Environmental attorney Robert F. Kennedy, Jr. spoke to a crowd gathered today in the parking lot of Liberty Green, a new green affordable housing development east of downtown Louisville. Kennedy was on hand to help highlight a new federal, state, and city partnership to build more such housing, with the help of federal stimulus dollars and newly trained green collar workers.
Starting today, the Kentucky State Fair Board is hiring some 800 temporary workers for this year’s fair.
Jobs associated with the emerging clean energy economy grew 10 percent in Kentucky between 1998 and 2007. That’s compared to overall job growth of about three and half percent, according to new research from the Pew Charitable Trusts.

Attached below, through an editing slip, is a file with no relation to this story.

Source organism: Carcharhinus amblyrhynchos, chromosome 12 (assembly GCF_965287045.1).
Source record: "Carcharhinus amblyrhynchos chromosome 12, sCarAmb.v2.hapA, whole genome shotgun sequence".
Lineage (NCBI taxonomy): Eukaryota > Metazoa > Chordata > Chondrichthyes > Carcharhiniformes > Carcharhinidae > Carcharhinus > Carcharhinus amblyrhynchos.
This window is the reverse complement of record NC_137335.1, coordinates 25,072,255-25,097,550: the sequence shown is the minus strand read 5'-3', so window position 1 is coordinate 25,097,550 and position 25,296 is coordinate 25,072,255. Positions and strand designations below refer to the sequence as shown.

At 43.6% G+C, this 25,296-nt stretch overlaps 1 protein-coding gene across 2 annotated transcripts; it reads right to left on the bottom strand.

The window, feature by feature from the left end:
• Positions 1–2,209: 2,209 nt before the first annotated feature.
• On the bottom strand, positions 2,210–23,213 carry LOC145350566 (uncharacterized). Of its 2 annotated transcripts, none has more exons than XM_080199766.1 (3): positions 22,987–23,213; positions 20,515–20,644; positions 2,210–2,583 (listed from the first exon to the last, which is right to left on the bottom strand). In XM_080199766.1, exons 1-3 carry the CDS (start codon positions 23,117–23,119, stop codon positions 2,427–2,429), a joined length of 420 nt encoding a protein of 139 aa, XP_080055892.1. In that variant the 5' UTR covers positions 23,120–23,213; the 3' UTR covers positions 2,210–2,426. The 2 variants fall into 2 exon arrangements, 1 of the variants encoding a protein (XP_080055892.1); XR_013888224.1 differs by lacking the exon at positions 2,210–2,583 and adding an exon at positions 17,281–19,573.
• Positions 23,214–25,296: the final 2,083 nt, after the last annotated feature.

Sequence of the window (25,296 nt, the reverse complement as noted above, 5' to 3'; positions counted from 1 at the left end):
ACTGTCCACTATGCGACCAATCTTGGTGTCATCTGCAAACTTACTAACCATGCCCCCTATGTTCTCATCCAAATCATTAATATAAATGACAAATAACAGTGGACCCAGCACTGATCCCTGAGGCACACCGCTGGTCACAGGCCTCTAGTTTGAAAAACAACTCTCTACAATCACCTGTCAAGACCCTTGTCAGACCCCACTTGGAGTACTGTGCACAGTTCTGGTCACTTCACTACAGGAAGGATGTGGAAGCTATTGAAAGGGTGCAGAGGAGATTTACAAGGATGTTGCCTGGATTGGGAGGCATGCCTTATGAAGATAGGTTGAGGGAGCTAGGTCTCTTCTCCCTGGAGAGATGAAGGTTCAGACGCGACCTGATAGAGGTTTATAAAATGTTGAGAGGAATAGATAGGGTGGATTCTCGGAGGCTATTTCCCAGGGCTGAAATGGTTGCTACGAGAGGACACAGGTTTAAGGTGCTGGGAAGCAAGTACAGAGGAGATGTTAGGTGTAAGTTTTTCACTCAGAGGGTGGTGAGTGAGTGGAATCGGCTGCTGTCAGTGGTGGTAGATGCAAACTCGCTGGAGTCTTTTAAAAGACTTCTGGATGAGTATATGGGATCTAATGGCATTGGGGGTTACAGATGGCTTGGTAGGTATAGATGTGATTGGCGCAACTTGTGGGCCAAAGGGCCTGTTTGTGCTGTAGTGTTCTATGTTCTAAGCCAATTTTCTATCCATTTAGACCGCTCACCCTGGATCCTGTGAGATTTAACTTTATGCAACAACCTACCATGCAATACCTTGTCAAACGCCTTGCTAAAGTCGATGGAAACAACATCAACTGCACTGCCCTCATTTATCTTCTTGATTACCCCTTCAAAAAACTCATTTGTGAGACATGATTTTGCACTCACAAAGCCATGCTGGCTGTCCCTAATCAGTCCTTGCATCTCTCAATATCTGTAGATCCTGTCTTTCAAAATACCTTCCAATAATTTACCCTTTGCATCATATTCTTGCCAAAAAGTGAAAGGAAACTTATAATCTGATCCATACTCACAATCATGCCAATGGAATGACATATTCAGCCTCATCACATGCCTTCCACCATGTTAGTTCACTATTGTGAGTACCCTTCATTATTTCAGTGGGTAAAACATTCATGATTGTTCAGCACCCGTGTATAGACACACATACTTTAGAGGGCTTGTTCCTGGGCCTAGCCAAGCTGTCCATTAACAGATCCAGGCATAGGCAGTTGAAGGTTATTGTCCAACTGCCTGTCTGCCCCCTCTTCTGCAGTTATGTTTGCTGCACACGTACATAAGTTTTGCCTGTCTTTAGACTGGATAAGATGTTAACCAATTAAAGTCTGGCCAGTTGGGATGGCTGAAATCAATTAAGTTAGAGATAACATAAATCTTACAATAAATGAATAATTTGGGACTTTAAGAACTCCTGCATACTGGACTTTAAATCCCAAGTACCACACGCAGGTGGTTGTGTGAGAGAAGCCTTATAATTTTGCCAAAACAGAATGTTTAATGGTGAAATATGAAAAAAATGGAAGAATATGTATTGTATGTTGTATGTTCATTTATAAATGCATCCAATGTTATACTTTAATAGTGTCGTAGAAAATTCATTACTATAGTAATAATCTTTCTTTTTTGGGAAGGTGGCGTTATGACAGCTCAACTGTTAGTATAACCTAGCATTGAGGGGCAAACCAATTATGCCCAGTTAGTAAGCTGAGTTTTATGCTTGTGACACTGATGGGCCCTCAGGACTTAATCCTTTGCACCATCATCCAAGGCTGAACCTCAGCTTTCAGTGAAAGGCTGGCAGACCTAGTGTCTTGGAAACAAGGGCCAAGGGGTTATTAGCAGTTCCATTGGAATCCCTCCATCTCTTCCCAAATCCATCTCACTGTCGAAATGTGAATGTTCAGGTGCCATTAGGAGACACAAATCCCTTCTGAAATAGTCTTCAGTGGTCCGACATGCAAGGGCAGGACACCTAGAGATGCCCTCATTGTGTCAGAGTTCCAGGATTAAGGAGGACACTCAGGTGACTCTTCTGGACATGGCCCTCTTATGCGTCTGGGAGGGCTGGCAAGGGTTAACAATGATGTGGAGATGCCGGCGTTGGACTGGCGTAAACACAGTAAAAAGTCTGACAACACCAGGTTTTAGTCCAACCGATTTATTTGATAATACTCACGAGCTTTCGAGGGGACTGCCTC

More stimulus dollars could be coming to Kentucky to help the unemployed.
About 400 area residents without jobs will be sent back to school with federal stimulus dollars.
A company that aims to increase trucking efficiency through technology has opened in Louisville.
Kentucky has launched a new program designed to weatherize low income homes and save both residents and state government money on utility bills.
General Electric has delayed the sale or spin-off of its Consumer and Industrial Division, part of which is based in Louisville, at Appliance Park.
College students who are about to graduate may be concerned about finding a job in this economic recession. But University of Louisville career services director Leslye Erickson says the downturn does not seem to have hit campus recruiting—yet.
The U.S. Census Bureau needs workers for the 2010 census beginning in the spring of 2009. The Bureau has announced it will open offices in Lexington and Louisville, hiring up to a thousand full and part time workers for the temporary jobs in each location.